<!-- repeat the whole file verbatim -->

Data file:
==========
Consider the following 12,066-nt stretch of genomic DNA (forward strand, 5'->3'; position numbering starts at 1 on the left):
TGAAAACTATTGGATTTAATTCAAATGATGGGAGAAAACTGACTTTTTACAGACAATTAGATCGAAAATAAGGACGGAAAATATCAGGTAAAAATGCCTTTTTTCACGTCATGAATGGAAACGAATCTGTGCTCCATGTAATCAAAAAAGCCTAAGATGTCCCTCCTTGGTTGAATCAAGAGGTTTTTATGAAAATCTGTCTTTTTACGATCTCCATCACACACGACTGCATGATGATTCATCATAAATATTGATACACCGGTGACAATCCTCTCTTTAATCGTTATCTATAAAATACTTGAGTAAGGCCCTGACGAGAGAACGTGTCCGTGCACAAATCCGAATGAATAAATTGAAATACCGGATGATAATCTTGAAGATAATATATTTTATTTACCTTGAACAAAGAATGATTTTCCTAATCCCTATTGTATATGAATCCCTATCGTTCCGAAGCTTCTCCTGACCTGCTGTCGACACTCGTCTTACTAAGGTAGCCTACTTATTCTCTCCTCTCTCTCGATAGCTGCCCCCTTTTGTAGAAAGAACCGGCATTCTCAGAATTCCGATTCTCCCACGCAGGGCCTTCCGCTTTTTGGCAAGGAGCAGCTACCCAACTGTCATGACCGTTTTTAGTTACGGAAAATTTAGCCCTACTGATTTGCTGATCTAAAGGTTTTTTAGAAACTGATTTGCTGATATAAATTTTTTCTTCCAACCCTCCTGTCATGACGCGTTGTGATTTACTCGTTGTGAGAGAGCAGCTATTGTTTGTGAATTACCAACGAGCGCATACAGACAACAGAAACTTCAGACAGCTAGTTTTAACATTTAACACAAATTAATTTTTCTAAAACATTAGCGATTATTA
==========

Consider the following 12,066-nt stretch of genomic DNA (forward strand, 5'->3'; position numbering starts at 1 on the left):
TGAAAACTATTGGATTTAATTCAAATGATGGGAGAAAACTGACTTTTTACAGACAATTAGATCGAAAATAAGGACGGAAAATATCAGGTAAAAATGCCTTTTTTCACGTCATGAATGGAAACGAATCTGTGCTCCATGTAATCAAAAAAGCCTAAGATGTCCCTCCTTGGTTGAATCAAGAGGTTTTTATGAAAATCTGTCTTTTTACGATCTCCATCACACACGACTGCATGATGATTCATCATAAATATTGATACACCGGTGACAATCCTCTCTTTAATCGTTATCTATAAAATACTTGAGTAAGGCCCTGACGAGAGAACGTGTCCGTGCACAAATCCGAATGAATAAATTGAAATACCGGATGATAATCTTGAAGATAATATATTTTATTTACCTTGAACAAAGAATGATTTTCCTAATCCCTATTGTATATGAATCCCTATCGTTCCGAAGCTTCTCCTGACCTGCTGTCGACACTCGTCTTACTAAGGTAGCCTACTTATTCTCTCCTCTCTCTCGATAGCTGCCCCCTTTTGTAGAAAGAACCGGCATTCTCAGAATTCCGATTCTCCCACGCAGGGCCTTCCGCTTTTTGGCAAGGAGCAGCTACCCAACTGTCATGACCGTTTTTAGTTACGGAAAATTTAGCCCTACTGATTTGCTGATCTAAAGGTTTTTTAGAAACTGATTTGCTGATATAAATTTTTTCTTCCAACCCTCCTGTCATGACGCGTTGTGATTTACTCGTTGTGAGAGAGCAGCTATTGTTTGTGAATTACCAACGAGCGCATACAGACAACAGAAACTTCAGACAGCTAGTTTTAACATTTAACACAAATTAATTTTTCTAAAACATTAGCGATTATTA